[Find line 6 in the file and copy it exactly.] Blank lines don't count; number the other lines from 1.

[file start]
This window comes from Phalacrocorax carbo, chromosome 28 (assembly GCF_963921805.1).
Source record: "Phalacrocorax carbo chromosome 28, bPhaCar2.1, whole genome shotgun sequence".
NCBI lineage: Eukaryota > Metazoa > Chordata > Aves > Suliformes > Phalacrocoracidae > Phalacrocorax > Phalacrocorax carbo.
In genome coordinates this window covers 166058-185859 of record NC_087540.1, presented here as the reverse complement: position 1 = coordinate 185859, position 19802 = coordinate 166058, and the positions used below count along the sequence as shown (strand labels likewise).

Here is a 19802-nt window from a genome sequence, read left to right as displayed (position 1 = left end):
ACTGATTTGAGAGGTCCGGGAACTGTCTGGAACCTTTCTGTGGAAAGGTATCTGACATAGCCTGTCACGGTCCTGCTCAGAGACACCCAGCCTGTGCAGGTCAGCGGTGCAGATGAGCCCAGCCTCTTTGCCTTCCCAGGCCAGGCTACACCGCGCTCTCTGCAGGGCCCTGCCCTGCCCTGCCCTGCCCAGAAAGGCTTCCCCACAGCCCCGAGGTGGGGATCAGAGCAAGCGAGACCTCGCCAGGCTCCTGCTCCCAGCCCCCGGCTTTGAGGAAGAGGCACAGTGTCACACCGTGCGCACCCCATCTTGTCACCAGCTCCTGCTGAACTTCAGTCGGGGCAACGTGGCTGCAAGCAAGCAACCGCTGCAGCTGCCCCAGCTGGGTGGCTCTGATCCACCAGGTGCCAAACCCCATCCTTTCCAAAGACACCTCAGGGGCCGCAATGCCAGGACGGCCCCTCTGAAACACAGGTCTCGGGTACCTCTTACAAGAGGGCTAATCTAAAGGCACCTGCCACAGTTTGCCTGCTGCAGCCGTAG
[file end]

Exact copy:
ACTGATTTGAGAGGTCCGGGAACTGTCTGGAACCTTTCTGTGGAAAGGTATCTGACATAGCCTGTCACGGTCCTGCTCAGAGACACCCAGCCTGTGCAGGTCAGCGGTGCAGATGAGCCCAGCCTCTTTGCCTTCCCAGGCCAGGCTACACCGCGCTCTCTGCAGGGCCCTGCCCTGCCCTGCCCTGCCCAGAAAGGCTTCCCCACAGCCCCGAGGTGGGGATCAGAGCAAGCGAGACCTCGCCAGGCTCCTGCTCCCAGCCCCCGGCTTTGAGGAAGAGGCACAGTGTCACACCGTGCGCACCCCATCTTGTCACCAGCTCCTGCTGAACTTCAGTCGGGGCAACGTGGCTGCAAGCAAGCAACCGCTGCAGCTGCCCCAGCTGGGTGGCTCTGATCCACCAGGTGCCAAACCCCATCCTTTCCAAAGACACCTCAGGGGCCGCAATGCCAGGACGGCCCCTCTGAAACACAGGTCTCGGGTACCTCTTACAAGAGGGCTAATCTAAAGGCACCTGCCACAGTTTGCCTGCTGCAGCCGTAG